Cookie/Cake Decorating Tutorials - Nebraska Extension and Cookie... · Cookie/Cake Decorating...
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Cookie/Cake Decorating Tutorials The following tutorials were taken from http://annies-eats.com
Part Four - Fun with Fondant For so long I have seen cakes, cupcakes and more decorated with fondant and absolutely loved the way they looked. The smooth finish and ability to mold it into anything you want allows so many fun and creative ideas to take shape. The gorgeous end products always looked so great that for a long time, I didn’t think it was something I was capable of doing myself. Then I decided to make an attempt at fondant for Andrew’s birthday cake this year and it was far easier than I ever could have imagined.
So, for anyone else who has ever been as intimidated as I was, fear no longer! I decided to create this little tutorial to help you all realize how simple fondant is to work with, and how fun it can be. If you are capable of playing with Play-doh, you can decorate with fondant!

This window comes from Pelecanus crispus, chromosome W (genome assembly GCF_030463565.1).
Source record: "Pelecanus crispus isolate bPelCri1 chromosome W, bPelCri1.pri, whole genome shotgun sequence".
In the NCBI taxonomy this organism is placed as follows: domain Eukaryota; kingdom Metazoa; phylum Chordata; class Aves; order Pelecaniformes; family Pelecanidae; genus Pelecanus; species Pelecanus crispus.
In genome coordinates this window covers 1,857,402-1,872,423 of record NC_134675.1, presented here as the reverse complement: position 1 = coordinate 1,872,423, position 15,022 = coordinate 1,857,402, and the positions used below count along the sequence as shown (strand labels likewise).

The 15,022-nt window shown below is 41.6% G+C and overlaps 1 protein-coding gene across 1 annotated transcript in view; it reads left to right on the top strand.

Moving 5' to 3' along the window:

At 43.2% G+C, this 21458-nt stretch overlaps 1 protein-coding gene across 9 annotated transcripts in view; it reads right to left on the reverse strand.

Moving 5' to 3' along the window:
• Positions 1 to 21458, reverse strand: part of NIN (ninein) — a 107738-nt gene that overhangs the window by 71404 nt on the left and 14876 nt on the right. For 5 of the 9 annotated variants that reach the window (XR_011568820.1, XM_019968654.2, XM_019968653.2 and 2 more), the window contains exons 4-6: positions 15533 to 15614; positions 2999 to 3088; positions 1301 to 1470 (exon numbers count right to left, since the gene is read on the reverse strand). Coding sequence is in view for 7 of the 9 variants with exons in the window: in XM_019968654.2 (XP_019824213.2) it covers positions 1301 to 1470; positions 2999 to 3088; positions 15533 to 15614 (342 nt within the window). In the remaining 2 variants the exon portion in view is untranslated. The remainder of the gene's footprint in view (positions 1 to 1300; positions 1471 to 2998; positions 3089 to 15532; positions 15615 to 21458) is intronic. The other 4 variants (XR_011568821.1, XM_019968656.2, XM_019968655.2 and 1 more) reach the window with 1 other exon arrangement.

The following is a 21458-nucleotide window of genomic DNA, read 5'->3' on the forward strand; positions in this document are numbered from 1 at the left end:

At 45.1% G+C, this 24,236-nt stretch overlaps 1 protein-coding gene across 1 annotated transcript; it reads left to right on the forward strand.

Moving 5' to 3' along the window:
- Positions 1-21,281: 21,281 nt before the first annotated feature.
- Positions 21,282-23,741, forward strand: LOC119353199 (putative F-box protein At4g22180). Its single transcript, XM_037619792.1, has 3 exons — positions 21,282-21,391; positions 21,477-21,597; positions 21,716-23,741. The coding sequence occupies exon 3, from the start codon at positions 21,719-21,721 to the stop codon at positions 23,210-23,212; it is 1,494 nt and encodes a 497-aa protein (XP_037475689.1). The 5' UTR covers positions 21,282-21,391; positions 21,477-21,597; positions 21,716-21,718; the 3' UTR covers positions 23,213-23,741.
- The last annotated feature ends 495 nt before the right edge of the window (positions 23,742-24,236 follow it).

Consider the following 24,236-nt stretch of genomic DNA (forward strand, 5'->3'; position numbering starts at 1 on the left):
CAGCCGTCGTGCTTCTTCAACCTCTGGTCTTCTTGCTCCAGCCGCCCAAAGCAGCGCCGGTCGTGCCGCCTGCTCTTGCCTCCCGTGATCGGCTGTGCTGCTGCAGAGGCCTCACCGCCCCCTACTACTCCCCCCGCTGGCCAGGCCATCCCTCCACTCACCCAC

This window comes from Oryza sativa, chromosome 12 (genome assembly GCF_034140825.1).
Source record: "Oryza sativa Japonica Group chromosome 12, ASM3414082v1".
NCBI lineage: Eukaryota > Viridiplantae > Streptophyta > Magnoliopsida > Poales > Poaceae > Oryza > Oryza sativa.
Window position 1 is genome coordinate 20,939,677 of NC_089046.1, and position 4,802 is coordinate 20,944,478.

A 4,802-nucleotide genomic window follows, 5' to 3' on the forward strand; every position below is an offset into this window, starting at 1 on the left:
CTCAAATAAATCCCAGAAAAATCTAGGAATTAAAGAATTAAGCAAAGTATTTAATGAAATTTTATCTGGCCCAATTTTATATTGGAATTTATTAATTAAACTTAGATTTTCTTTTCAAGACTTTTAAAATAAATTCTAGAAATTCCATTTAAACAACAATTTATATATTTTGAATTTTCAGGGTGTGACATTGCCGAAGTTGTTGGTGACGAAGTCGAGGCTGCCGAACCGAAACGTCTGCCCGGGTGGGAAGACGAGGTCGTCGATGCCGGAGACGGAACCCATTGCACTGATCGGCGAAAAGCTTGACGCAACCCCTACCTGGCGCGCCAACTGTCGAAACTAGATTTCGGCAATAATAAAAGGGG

I’ve been wanting to do this post for quite some time, but was looking for a reason to make some fondant cupcakes. Then my food blogging buddy Elly shared the happy news with me that she is expecting her first baby. She mentioned she was looking for a fun way to announce the pregnancy on her blog, but didn’t have the energy to bake anything (I don’t blame her – growing a baby is tiring!) I gladly offered to bake something for her announcement, and decided to use this as an opportunity to make this little how-to guide. Head over to her blog to congratulate her on the new addition!
Supplies you will need: A batch of fondant (homemade or store-bought – See part six for the recipe) Vegetable shortening (this is key – you will use it frequently throughout the process) Gel icing colors Toothpicks Buttercream in a pastry bag for extra detailing, if desired
Also, a batch of frosting to help the fondant adhere to your cupcakes. I always use my favorite vanilla buttercream. (See part six for the recipe)